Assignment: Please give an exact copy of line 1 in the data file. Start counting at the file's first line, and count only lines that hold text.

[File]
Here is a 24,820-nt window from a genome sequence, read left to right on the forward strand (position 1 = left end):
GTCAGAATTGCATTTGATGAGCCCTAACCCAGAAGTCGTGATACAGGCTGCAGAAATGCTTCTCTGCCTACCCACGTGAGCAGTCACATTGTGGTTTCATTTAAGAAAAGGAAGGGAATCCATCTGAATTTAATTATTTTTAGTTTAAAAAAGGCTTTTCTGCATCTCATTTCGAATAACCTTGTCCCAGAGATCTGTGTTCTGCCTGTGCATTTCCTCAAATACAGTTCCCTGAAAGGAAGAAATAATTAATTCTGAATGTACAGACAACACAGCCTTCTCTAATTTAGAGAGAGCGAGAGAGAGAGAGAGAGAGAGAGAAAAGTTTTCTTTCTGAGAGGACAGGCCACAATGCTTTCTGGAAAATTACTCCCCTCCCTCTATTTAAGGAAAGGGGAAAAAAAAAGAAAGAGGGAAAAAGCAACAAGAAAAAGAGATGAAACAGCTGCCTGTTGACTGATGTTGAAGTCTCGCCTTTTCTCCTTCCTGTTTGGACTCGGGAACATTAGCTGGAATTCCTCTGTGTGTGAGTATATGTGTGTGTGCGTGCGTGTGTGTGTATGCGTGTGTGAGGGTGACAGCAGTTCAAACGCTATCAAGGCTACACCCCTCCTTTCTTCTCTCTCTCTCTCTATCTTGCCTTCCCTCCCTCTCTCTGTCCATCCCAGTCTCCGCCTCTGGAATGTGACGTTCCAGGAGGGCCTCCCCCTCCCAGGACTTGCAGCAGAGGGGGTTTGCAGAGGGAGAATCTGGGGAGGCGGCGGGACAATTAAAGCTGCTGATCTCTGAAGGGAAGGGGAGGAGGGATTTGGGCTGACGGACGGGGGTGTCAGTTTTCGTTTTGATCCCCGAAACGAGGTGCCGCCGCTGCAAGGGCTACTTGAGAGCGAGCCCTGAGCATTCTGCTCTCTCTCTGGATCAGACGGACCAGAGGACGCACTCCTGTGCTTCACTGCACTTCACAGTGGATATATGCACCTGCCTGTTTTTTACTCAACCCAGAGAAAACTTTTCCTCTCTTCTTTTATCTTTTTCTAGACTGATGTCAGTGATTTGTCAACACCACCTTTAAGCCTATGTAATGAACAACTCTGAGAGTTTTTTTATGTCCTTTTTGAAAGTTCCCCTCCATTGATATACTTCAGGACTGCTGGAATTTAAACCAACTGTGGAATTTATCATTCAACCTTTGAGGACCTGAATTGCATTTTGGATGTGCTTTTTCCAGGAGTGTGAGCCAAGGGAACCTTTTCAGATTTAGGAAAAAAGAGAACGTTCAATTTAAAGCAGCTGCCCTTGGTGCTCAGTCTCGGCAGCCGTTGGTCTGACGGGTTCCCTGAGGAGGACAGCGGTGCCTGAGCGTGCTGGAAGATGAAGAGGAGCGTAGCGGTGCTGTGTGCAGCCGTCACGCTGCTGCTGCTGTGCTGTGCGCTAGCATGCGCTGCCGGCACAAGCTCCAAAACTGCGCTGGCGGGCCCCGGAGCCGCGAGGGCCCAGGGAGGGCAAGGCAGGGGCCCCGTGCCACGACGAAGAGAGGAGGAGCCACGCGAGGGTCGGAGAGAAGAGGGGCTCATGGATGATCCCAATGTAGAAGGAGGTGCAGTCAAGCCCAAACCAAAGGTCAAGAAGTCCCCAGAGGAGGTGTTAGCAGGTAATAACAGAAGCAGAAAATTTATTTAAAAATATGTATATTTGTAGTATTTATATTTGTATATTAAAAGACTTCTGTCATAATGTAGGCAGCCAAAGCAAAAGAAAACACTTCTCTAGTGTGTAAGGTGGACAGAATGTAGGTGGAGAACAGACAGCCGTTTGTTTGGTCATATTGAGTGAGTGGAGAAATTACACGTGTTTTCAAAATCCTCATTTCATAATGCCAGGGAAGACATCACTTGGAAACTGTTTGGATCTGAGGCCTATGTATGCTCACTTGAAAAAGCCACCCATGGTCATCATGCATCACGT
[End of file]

Here is a 24,820-nt window from a genome sequence, read left to right on the forward strand (position 1 = left end):